Section 6 makes it clear that participation in mediation must be voluntary and it is for the parties themselves to determine the outcome of the mediation. The approach includes qualifications for mediation, an outline of how the process will be used, the role of the mediator, the actions the mediator must take prior to the commencement of mediation and how the mediator must behave during mediation sessions. A mediator may, exceptionally and at the request of all parties, make proposals for the resolution and the Law Reform Commission stated this could happen, but generally speaking it will be for the parties to the dispute to agree the resolution.
For the first time we will have a code of practice in statute for mediators. Everyone will agree this is important. This may be prepared and published by the Minister. If another body comes into existence at a later time that body can draw up regulations and the Minister can approve them.
Confidentiality is very important in mediation. All communications by the mediator with the parties and all notes and records relating to mediation will be confidential and cannot be used in other proceedings. However, there are some exceptions. There is also a section dealing with enforceability.
With regard to section 12, I have already spoken about the possibility of a mediation council, which would be known as the mediation council of Ireland, having a role. The section also provides that there can only be one mediation council in existence at one time and the council must be sufficiently representative of mediation interests and must also meet the minimum requirements provided for in the schedule to the Act. There is also the possibility of revocation. If such a mediation council comes into existence, it could make reports to the Dáil or Minister to outline its work.
Section 14 is a key provision which imposes obligations on a practising solicitor regarding mediation. It specifies the advice and information regarding mediation which a solicitor must provide to his or her client prior to the initiation of court proceedings. The section further provides the originating document to commence proceedings must be accompanied by a statutory declaration. This will be outlined in court and a statutory declaration will be written and signed. We must be absolutely clear that those who could benefit from mediation will be told this by a solicitor or, in future, by a barrister.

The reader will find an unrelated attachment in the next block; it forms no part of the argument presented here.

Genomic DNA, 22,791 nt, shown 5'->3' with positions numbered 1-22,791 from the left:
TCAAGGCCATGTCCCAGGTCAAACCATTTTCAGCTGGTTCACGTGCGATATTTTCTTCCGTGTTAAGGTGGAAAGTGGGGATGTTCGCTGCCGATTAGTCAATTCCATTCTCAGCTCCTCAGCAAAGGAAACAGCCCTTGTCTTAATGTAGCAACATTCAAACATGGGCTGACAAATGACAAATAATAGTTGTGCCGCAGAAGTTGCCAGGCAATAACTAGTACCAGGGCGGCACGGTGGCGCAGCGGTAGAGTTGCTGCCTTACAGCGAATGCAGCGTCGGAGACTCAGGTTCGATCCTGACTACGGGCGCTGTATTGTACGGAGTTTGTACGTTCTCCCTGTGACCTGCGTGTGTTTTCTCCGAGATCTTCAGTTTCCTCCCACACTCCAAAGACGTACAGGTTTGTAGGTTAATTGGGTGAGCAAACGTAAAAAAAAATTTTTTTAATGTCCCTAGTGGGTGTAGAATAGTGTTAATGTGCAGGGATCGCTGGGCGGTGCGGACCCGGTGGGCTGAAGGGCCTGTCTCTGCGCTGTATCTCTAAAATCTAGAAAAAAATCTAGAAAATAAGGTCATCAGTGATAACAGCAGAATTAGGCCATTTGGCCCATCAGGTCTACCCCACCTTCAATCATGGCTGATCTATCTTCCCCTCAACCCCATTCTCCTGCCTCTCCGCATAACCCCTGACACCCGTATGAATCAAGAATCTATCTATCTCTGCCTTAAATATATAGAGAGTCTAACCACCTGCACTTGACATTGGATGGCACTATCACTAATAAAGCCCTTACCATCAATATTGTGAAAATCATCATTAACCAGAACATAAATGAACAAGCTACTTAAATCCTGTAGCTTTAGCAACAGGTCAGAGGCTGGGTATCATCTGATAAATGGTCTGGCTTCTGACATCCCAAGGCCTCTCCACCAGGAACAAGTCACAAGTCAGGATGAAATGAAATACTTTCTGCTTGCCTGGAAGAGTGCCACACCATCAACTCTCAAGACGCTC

Section 16 empowers a court to invite parties in civil proceedings which have already commenced to consider using mediation to resolve their dispute. Under this provision a court may, on its own initiative or following an application by a party to the dispute, invite the parties to consider using mediation to settle the dispute. This is a very important section. If the section is used a report will be made to the court.
Sections 18 to 22 deal with the technical way mediation will be approached and fees and costs of mediation are also dealt with. The Bill also makes a technical amendment to the Civil Liability and Courts Act 2004 whereby mediation could be used for personal injuries actions on occasion.
Part 5 is about the provision of mediation information sessions in certain circumstances. The Law Reform Commission underlined the potential benefits of mediation in family law proceedings as an alternative to adversarial court proceedings and recommended that parties be required to attend information sessions in advance of the commencement of such proceedings during which the benefits and advantages of mediation could be explained, and section 23 gives effect to this. The Minister may, for the purpose of ensuring the availability of such sessions at a reasonable cost and in suitable locations, prepare and publish a scheme for the delivery of such sessions, or approve a scheme for the delivery of such sessions by another person or body.
The Legal Aid Board is, for example, already involved in the provision of a free family mediation service, the benefits of which are widely acknowledged.
This Bill is intended to promote mediation as a viable, effective and efficient alternative to court proceedings. I believe that enactment of the Bill will speed up resolution of disputes, reduce legal costs associated with such disputes and reduce or avoid the stress involved in adversarial court proceedings for many people. It is an extremely worthwhile Bill and I hope it will get widespread support across the House. It offers great potential for people in the circumstances which I have outlined and is a very positive alternative to court proceedings for certain situations. It will not be universal and I have described the variety of areas to which it will not apply, but there is potential to help many people who would otherwise face costly adversarial court procedures. Many people have trained in this area and it is well established. I look forward to the mediation council for which the Bill allows. I commend the Bill to the House.